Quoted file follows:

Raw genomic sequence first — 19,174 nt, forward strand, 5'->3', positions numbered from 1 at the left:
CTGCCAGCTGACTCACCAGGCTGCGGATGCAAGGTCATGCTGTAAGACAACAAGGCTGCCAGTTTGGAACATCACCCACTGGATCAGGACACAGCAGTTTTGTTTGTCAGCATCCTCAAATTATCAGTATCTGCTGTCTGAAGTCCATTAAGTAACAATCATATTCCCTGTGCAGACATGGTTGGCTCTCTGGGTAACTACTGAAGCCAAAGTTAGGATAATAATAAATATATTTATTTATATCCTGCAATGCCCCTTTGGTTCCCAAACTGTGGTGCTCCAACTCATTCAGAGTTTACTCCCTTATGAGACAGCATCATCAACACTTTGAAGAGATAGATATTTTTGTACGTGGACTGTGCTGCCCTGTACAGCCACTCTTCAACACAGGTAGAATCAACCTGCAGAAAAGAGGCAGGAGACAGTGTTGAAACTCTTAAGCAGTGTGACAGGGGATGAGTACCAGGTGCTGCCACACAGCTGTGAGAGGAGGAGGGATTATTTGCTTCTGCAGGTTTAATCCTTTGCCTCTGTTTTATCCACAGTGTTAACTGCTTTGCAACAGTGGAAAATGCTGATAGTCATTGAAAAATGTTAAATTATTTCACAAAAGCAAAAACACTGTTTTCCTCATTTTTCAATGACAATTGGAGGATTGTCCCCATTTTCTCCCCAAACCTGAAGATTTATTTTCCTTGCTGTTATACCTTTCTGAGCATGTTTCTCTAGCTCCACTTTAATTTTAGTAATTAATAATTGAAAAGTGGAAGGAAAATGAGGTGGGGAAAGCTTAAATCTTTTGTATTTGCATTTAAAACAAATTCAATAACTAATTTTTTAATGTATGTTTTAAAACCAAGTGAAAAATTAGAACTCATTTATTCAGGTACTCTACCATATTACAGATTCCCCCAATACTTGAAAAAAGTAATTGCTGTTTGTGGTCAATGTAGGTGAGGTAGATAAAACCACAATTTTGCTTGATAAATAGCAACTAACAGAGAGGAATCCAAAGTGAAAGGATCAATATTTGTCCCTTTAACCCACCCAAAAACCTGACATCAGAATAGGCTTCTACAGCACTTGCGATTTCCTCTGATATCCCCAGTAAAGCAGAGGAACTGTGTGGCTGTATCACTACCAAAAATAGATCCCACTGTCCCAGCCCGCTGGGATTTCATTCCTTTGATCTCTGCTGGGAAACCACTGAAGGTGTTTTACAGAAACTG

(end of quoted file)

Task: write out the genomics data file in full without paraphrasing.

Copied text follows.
Raw genomic sequence first — 19,174 nt, forward strand, 5'->3', positions numbered from 1 at the left:
CTGCCAGCTGACTCACCAGGCTGCGGATGCAAGGTCATGCTGTAAGACAACAAGGCTGCCAGTTTGGAACATCACCCACTGGATCAGGACACAGCAGTTTTGTTTGTCAGCATCCTCAAATTATCAGTATCTGCTGTCTGAAGTCCATTAAGTAACAATCATATTCCCTGTGCAGACATGGTTGGCTCTCTGGGTAACTACTGAAGCCAAAGTTAGGATAATAATAAATATATTTATTTATATCCTGCAATGCCCCTTTGGTTCCCAAACTGTGGTGCTCCAACTCATTCAGAGTTTACTCCCTTATGAGACAGCATCATCAACACTTTGAAGAGATAGATATTTTTGTACGTGGACTGTGCTGCCCTGTACAGCCACTCTTCAACACAGGTAGAATCAACCTGCAGAAAAGAGGCAGGAGACAGTGTTGAAACTCTTAAGCAGTGTGACAGGGGATGAGTACCAGGTGCTGCCACACAGCTGTGAGAGGAGGAGGGATTATTTGCTTCTGCAGGTTTAATCCTTTGCCTCTGTTTTATCCACAGTGTTAACTGCTTTGCAACAGTGGAAAATGCTGATAGTCATTGAAAAATGTTAAATTATTTCACAAAAGCAAAAACACTGTTTTCCTCATTTTTCAATGACAATTGGAGGATTGTCCCCATTTTCTCCCCAAACCTGAAGATTTATTTTCCTTGCTGTTATACCTTTCTGAGCATGTTTCTCTAGCTCCACTTTAATTTTAGTAATTAATAATTGAAAAGTGGAAGGAAAATGAGGTGGGGAAAGCTTAAATCTTTTGTATTTGCATTTAAAACAAATTCAATAACTAATTTTTTAATGTATGTTTTAAAACCAAGTGAAAAATTAGAACTCATTTATTCAGGTACTCTACCATATTACAGATTCCCCCAATACTTGAAAAAAGTAATTGCTGTTTGTGGTCAATGTAGGTGAGGTAGATAAAACCACAATTTTGCTTGATAAATAGCAACTAACAGAGAGGAATCCAAAGTGAAAGGATCAATATTTGTCCCTTTAACCCACCCAAAAACCTGACATCAGAATAGGCTTCTACAGCACTTGCGATTTCCTCTGATATCCCCAGTAAAGCAGAGGAACTGTGTGGCTGTATCACTACCAAAAATAGATCCCACTGTCCCAGCCCGCTGGGATTTCATTCCTTTGATCTCTGCTGGGAAACCACTGAAGGTGTTTTACAGAAACTG